“This subject makes me feel bad” or “I hated this essay,” says nothing about the subject and everything about the reader. A better question could be: “This subject forced me to confront [deeply ingrained belief] is anyone else experiencing this and how are y'all navigating those feelings?”
The latter represents a contribution to a wider discussion. The former is, at best, a temper tantrum.
Read it all. Read it twice. Then maybe once more. There is a massive comprehension issue throughout the commenting community. When reading critically, or reading at all, it helps to keep a notepad nearby. There you can track your questions during the first read-through so that during the second you can check them off if/when the author answers them.
I can always tell when a reader has taken their time with a piece. Their questions and comments are far more interesting than the speed readers, who tend to patronize and misrepresent essays that they didn’t even read in the first place. Yuck.
Those with genuine questions are consistently drowned out in the comments section by the least curious minds.
Clearly, I’m still peeved, but this isn’t just about me being annoyed. Speed reading eliminates the ability to capture the nuance of a piece, to entertain its complexity. Skimmers are just catching buzz words and incomplete sentiments, searching for the smallest opportunity to jump in and give their opinion. They don’t enter a conversation to listen and learn, they come in to dominate. To plant their flag in the middle of the discussion before scampering off into the sunset. These guys — mostly guys — are genuinely exhausting. Don’t be them.
If your response is based on a speed read you are just reacting to a piece, which is fundamentally different from engaging with one. Engagement requires careful attention and allows for the possibility that you might actually learn something.
It's disheartening that those with genuine questions are consistently drowned out in the comments section by the least curious minds. There’s unlimited potential for growth in the painstakingly assembled words of another. However, that potential is only accessible if you approach those words with a willingness to fully absorb them and if you allow for the possibility that you might actually be transformed by them.
The only way to do that is to actually read them.
This is one I struggle with. I tend to think that I am very important — gross but true. I worry that if I don’t pose a relevant question or present a textually unexamined point then no one will! Before I start panic drafting, I find it helpful to read through the other comments. I start at the beginning and usually discover pretty quickly that someone else has made my point for me. Often, they’ve received a response or several. Then I have a choice. If I still have something to offer, I can contribute to that existing discussion. If I don’t, I can just relax and leave the conversation. Content in the assurance that I am not as unique and necessary as my ego likes to insist I am. *Whew*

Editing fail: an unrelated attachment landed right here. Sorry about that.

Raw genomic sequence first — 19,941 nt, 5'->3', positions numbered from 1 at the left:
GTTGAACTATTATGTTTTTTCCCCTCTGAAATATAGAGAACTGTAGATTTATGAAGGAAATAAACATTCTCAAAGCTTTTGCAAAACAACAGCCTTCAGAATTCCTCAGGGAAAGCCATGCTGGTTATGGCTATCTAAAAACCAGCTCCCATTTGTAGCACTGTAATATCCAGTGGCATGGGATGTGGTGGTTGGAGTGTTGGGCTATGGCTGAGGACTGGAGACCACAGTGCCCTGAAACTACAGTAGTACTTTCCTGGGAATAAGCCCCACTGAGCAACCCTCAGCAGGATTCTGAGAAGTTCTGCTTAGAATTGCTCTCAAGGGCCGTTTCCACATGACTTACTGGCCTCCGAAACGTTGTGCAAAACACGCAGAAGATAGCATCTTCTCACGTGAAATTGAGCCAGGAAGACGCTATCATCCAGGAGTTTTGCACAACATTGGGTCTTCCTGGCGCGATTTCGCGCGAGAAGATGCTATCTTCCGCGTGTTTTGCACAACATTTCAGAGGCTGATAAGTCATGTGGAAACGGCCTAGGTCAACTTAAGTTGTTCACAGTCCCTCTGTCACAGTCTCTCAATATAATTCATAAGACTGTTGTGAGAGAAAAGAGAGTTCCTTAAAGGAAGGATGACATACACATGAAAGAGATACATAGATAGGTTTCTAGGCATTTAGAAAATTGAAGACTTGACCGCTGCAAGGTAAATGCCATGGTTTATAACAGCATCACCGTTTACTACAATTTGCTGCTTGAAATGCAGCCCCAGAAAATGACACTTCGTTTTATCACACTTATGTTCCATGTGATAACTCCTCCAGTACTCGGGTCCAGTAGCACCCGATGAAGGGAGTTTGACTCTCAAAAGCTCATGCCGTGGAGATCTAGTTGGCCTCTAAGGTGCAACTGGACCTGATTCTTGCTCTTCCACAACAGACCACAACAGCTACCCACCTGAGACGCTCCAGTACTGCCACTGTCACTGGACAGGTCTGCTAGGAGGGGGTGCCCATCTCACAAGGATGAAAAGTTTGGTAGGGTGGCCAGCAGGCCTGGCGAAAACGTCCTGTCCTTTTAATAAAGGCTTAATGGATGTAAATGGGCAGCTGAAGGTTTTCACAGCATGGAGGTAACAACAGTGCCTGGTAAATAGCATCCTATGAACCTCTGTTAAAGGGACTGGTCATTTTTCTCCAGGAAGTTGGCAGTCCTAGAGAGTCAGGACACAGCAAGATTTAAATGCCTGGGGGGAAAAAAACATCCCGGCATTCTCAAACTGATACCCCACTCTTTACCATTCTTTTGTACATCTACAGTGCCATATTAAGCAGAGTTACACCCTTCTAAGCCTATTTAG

I know that many commenters on this platform are hoping for a personal response from the author. As a writer myself, I can tell you that it’s unlikely you’ll get that response if you’re the 50th person asking the same question. Not to mention that those redundancies make it hard for the people actually looking for answers to find them. You’ve become the internet equivalent of those kids in class who waste lecture time asking questions that have already been covered in the syllabus.
If an answer really is more important to you than that adrenaline shot of attention, it’s far more practical to dive into the comments. Your answer is probably in there. If it’s not, or if somebody has already asked your question but not received a reply, then, by all means, try again. But, if you’re the 3rd+ person asking and the author remains mum, they’ve likely decided not to engage. Which is well within their rights even if it’s disappointing to you.
Silver lining! If you still have questions you can consult the entire world of the internet for answers! You can read a few other essays and even settle into a topic by reading a couple of books! Then you can write your own well-researched essay and leave it as a resource for other curious minds! Who knows, maybe you can publish it yourself and make a few bucks.
Your options are endless.
And that's that. If you run through these steps before you press post, or publish, you’ll be bringing a whole new you into the comments section! A version of yourself that is thoughtful, receptive, and actually has something to offer. I’m so proud of that theoretical entity already.
Fellow writers, and already respectful commenters, I’m hoping this essay will save you some time so that you can continue doing good work without sifting through as much detritus.